Though Dreyfuss has delivered hilarious work in many, many films, none of his performances have made me laugh more than the one he gives in Frank Oz’s 1991 farce, “What About Bob?” His portrayal of Dr. Leo Marvin, an uptight egotist whose sanity gradually unravels once a persistent patient (Bill Murray) follows him to his vacation home is one of the most uproarious comic slow burns in movie history, reminiscent of Gene Wilder’s tantrum when informed of the abnormal brain in Mel Brooks’ “Young Frankenstein.” By the third act of Oz’s film, Dr. Marvin’s frustration reaches such a boiling point that he removes all the consonants from his line, “Get out of my car!”, reducing the words to a roar of enraged vowels. Though Dreyfuss admits that he enjoyed playing characters who lose their cool, he no longer seeks out those sorts of roles—after all, how can one top perfection?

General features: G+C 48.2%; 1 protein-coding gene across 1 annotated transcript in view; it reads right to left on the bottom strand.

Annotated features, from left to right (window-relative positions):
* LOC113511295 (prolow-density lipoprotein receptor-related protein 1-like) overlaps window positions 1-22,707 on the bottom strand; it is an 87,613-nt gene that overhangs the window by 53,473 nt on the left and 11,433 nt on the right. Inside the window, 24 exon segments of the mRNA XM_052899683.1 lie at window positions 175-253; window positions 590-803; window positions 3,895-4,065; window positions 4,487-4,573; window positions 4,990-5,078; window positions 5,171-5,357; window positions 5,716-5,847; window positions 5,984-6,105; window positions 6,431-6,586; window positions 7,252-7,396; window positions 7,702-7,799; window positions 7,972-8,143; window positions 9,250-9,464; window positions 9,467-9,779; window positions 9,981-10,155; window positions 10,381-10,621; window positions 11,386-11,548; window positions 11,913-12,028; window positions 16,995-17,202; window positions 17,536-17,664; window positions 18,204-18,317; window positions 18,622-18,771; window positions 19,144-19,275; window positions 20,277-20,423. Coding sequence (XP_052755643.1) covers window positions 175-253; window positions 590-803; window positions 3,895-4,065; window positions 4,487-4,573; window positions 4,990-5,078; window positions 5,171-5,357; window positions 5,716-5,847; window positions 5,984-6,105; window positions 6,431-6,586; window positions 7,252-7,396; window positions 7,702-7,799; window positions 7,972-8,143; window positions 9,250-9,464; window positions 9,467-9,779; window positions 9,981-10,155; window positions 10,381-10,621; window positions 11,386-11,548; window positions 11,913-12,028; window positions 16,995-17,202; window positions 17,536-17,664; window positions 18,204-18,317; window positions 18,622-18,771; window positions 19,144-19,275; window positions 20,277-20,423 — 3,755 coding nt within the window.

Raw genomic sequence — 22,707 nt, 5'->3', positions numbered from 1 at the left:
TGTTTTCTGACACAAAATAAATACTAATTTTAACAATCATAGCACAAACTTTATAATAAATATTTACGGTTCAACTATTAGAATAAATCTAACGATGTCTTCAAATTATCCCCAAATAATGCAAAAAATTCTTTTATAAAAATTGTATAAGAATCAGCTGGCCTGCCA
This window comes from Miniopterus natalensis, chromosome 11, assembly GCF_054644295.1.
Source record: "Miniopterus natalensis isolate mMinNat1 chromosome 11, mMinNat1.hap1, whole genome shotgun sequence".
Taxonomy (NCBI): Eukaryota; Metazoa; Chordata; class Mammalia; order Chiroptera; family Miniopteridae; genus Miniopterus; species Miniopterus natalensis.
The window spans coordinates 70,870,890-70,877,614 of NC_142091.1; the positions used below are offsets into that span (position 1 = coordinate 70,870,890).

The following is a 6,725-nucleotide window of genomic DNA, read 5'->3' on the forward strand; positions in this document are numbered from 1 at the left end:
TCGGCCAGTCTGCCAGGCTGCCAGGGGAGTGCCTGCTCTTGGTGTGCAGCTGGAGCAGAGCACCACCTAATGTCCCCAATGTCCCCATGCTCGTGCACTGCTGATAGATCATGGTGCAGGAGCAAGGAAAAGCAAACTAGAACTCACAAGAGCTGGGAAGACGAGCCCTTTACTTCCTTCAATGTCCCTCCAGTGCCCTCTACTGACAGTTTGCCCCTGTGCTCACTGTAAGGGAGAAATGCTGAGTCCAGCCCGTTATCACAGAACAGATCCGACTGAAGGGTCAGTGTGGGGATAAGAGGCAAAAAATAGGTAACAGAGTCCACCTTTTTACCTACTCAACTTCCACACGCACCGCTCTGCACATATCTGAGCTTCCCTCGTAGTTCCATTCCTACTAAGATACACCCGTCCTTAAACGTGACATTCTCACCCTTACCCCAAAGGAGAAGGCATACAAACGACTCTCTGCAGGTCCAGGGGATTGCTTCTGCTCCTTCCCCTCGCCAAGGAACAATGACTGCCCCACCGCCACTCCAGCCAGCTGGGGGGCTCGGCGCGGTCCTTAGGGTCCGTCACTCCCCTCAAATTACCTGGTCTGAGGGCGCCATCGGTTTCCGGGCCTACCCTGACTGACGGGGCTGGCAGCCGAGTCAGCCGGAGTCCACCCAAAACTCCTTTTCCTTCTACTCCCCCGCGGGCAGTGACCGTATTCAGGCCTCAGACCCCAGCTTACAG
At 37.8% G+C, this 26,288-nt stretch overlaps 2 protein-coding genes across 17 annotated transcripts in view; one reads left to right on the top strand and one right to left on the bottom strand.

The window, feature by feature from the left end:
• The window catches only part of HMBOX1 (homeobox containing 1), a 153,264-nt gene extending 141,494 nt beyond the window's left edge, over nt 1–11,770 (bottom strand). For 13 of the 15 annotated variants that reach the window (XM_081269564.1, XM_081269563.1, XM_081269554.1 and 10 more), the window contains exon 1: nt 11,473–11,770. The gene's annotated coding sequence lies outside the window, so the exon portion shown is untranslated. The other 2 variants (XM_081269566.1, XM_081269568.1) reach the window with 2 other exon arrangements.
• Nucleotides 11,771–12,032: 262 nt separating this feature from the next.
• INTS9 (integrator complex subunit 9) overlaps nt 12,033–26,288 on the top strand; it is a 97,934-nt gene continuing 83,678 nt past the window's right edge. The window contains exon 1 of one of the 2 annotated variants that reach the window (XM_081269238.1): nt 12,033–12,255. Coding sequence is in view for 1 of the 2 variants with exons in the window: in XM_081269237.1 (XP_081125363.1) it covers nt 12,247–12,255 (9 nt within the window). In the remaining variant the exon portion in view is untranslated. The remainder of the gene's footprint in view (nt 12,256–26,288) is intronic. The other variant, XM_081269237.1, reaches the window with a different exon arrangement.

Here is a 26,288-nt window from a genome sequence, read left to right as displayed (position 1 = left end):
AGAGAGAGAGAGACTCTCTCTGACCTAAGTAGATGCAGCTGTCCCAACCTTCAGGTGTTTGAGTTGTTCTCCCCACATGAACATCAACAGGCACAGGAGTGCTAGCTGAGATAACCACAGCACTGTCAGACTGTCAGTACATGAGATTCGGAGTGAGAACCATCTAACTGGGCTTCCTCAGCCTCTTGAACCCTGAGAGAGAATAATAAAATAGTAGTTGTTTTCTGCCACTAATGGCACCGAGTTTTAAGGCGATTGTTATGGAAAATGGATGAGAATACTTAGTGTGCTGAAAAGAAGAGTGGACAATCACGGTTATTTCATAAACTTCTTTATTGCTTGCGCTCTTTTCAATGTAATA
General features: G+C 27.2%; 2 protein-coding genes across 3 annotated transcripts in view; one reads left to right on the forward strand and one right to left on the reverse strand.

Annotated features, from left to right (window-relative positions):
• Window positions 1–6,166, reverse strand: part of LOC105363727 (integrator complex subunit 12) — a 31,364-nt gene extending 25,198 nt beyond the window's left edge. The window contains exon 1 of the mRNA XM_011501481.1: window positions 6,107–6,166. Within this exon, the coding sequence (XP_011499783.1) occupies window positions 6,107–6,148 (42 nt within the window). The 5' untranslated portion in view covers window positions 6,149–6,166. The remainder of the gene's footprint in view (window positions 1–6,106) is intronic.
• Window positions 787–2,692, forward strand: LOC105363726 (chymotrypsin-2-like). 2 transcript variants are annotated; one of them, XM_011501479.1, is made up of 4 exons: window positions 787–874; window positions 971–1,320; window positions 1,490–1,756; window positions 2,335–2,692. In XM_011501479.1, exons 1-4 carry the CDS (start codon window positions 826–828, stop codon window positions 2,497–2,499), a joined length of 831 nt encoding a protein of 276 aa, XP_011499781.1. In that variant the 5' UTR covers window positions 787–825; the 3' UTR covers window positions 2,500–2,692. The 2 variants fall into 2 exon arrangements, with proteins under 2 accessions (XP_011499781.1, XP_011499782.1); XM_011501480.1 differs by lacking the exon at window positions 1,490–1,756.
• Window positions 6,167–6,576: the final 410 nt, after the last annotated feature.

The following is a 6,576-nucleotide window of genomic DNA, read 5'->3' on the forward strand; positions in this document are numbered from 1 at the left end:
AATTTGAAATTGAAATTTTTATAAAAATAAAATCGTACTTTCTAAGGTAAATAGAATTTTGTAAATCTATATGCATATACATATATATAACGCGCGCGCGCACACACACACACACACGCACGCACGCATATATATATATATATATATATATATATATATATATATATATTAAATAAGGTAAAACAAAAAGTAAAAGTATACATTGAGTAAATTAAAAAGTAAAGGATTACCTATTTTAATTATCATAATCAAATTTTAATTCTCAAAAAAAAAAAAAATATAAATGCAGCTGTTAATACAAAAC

When it comes to some of Dreyfuss’ own personal favorite films in his career, he highlights titles such as Barry Levinson’s 1987 gem, “Tin Men,” and Tom Stoppard’s 1990 adaptation of his own play, “Rosencrantz & Guildenstern Are Dead.” He also says the character of Jay Trotter, a gambler who hits a hot streak in Joe Pytka’s 1989 comedy, “Let It Ride,” was “more fun to be than anything.” Like Dr. Marvin, Trotter is also prone to bursts of manic energy, and the casting of “Young Frankenstein”’s Teri Garr as his wife only heightens the Wilder comparisons. It also plays like somewhat of an in-joke that Dreyfuss and Garr are once again playing a couple whose marriage is on the rocks, twelve years after they were first paired in “Close Encounters.”